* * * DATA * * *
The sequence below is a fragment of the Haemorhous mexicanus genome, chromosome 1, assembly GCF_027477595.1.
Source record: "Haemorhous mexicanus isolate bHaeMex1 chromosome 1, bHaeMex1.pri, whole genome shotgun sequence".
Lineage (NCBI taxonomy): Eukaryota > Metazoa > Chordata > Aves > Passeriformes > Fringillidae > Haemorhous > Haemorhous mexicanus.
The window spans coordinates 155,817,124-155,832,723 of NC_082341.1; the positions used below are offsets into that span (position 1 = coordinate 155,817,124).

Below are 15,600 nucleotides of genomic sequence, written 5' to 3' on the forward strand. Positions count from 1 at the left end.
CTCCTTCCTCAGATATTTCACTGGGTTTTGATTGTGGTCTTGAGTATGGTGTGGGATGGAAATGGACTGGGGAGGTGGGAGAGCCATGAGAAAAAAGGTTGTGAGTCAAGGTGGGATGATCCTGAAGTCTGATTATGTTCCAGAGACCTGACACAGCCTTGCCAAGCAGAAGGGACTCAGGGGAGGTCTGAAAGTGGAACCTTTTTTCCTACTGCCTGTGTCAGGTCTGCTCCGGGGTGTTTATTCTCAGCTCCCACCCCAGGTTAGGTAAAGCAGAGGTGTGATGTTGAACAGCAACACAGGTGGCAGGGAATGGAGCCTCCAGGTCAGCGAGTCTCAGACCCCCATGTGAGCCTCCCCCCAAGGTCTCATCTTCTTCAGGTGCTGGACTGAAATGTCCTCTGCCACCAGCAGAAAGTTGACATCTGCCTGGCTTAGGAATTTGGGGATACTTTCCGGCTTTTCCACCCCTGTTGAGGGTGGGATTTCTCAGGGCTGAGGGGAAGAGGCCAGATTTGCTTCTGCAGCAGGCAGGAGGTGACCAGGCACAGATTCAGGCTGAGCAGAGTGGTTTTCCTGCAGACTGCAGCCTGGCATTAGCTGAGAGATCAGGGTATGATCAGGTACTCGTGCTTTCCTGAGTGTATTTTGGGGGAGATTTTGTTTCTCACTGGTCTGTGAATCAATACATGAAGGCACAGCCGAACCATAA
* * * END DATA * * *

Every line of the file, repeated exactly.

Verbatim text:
The sequence below is a fragment of the Haemorhous mexicanus genome, chromosome 1, assembly GCF_027477595.1.
Source record: "Haemorhous mexicanus isolate bHaeMex1 chromosome 1, bHaeMex1.pri, whole genome shotgun sequence".
Lineage (NCBI taxonomy): Eukaryota > Metazoa > Chordata > Aves > Passeriformes > Fringillidae > Haemorhous > Haemorhous mexicanus.
The window spans coordinates 155,817,124-155,832,723 of NC_082341.1; the positions used below are offsets into that span (position 1 = coordinate 155,817,124).

Below are 15,600 nucleotides of genomic sequence, written 5' to 3' on the forward strand. Positions count from 1 at the left end.
CTCCTTCCTCAGATATTTCACTGGGTTTTGATTGTGGTCTTGAGTATGGTGTGGGATGGAAATGGACTGGGGAGGTGGGAGAGCCATGAGAAAAAAGGTTGTGAGTCAAGGTGGGATGATCCTGAAGTCTGATTATGTTCCAGAGACCTGACACAGCCTTGCCAAGCAGAAGGGACTCAGGGGAGGTCTGAAAGTGGAACCTTTTTTCCTACTGCCTGTGTCAGGTCTGCTCCGGGGTGTTTATTCTCAGCTCCCACCCCAGGTTAGGTAAAGCAGAGGTGTGATGTTGAACAGCAACACAGGTGGCAGGGAATGGAGCCTCCAGGTCAGCGAGTCTCAGACCCCCATGTGAGCCTCCCCCCAAGGTCTCATCTTCTTCAGGTGCTGGACTGAAATGTCCTCTGCCACCAGCAGAAAGTTGACATCTGCCTGGCTTAGGAATTTGGGGATACTTTCCGGCTTTTCCACCCCTGTTGAGGGTGGGATTTCTCAGGGCTGAGGGGAAGAGGCCAGATTTGCTTCTGCAGCAGGCAGGAGGTGACCAGGCACAGATTCAGGCTGAGCAGAGTGGTTTTCCTGCAGACTGCAGCCTGGCATTAGCTGAGAGATCAGGGTATGATCAGGTACTCGTGCTTTCCTGAGTGTATTTTGGGGGAGATTTTGTTTCTCACTGGTCTGTGAATCAATACATGAAGGCACAGCCGAACCATAA